The Military Museum of Fort Worth is sticking around after all.
The Star-Telegram reported last week that the little museum in a west-side neighborhood planned to close its doors Saturday because of a drop in attendance and funding.
But a surge of support then flooded the 8-year-old museum at 712 Dorothy Lane, and “guardian angels” of sorts came to the rescue, said Chris Hankins, a volunteer at the museum since it opened.
Roll Call — an organization that benefits and honors veterans and those killed in action — offered a plan to keep the museum open for six more months “while working on a permanent alliance,” according to a news release. They’re considering moving the museum to a larger building that would also house Roll Call’s offices, Hankins said.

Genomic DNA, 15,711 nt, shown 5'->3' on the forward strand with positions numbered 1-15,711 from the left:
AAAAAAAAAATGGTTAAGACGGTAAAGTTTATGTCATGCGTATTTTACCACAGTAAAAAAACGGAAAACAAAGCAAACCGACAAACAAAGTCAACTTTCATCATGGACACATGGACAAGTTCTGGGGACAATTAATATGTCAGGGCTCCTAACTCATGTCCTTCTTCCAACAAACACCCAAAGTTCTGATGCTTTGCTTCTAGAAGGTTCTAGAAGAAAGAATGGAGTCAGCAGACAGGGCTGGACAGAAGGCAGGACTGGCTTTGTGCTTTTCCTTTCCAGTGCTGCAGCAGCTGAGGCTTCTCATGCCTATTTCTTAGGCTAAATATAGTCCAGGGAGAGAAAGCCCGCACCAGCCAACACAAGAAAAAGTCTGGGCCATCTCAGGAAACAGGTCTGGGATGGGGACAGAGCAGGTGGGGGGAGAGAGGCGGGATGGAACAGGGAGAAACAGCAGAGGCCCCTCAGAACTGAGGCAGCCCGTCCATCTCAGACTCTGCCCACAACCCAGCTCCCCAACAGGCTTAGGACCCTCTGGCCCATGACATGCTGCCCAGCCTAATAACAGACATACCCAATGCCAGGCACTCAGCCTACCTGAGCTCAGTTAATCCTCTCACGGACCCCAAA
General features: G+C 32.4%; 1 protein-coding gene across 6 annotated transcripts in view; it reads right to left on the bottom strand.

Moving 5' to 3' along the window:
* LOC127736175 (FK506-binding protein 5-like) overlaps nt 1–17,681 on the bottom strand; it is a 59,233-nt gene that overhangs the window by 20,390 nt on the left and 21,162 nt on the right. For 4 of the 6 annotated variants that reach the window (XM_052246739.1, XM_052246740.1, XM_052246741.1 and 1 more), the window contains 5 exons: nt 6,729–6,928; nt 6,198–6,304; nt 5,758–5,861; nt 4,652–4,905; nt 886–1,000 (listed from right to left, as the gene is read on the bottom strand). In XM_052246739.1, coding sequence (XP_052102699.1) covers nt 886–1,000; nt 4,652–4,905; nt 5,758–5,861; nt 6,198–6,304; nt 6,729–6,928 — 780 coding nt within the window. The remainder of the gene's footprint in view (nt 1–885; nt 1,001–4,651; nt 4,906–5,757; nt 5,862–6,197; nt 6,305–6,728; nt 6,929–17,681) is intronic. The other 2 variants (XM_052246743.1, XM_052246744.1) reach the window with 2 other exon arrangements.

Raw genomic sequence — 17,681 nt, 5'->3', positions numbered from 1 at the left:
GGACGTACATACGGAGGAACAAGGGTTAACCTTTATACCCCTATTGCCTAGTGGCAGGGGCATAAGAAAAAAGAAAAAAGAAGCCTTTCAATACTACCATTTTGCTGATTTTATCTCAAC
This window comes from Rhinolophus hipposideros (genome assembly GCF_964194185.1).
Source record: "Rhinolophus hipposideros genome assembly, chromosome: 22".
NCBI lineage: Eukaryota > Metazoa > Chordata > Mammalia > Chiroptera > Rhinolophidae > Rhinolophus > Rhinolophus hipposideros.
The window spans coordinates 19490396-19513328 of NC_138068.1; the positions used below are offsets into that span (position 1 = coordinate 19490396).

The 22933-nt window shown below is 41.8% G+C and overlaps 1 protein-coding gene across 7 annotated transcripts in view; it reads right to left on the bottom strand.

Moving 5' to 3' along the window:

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Roll Call’s funding includes a donation from the Carl E. Kessler Foundation, named for its founder, a World War II pilot.
“We’re really excited about this new partnership we’re trying,” Hankins said.
The museum, where admission is free, includes items from World War I, World War II, the Korean War, Vietnam and the Gulf wars.
In the past two years, about 85 percent of the visitors have been from out-of-state or out-of-town. A few years ago, more than 3,000 people visited the museum in one year. Last year, only about 1,000 came.
The decrease in attendance also meant a drop in donations. Tyler Alberts, director of the Organization for Texas Military Education, which operates the museum, estimated that it takes about $17,500 each year to operate the museum, with 40 percent from donations and 60 percent from members of OTME.
Hankins said the museum had a “great turnout” Friday and Saturday, right after the Star-Telegram story about it closing was published.
Last week, lots of Facebook users commented on the Star-Telegram story, saying they weren’t aware of the museum but would have liked to visit it.
Looks like they’re getting another chance.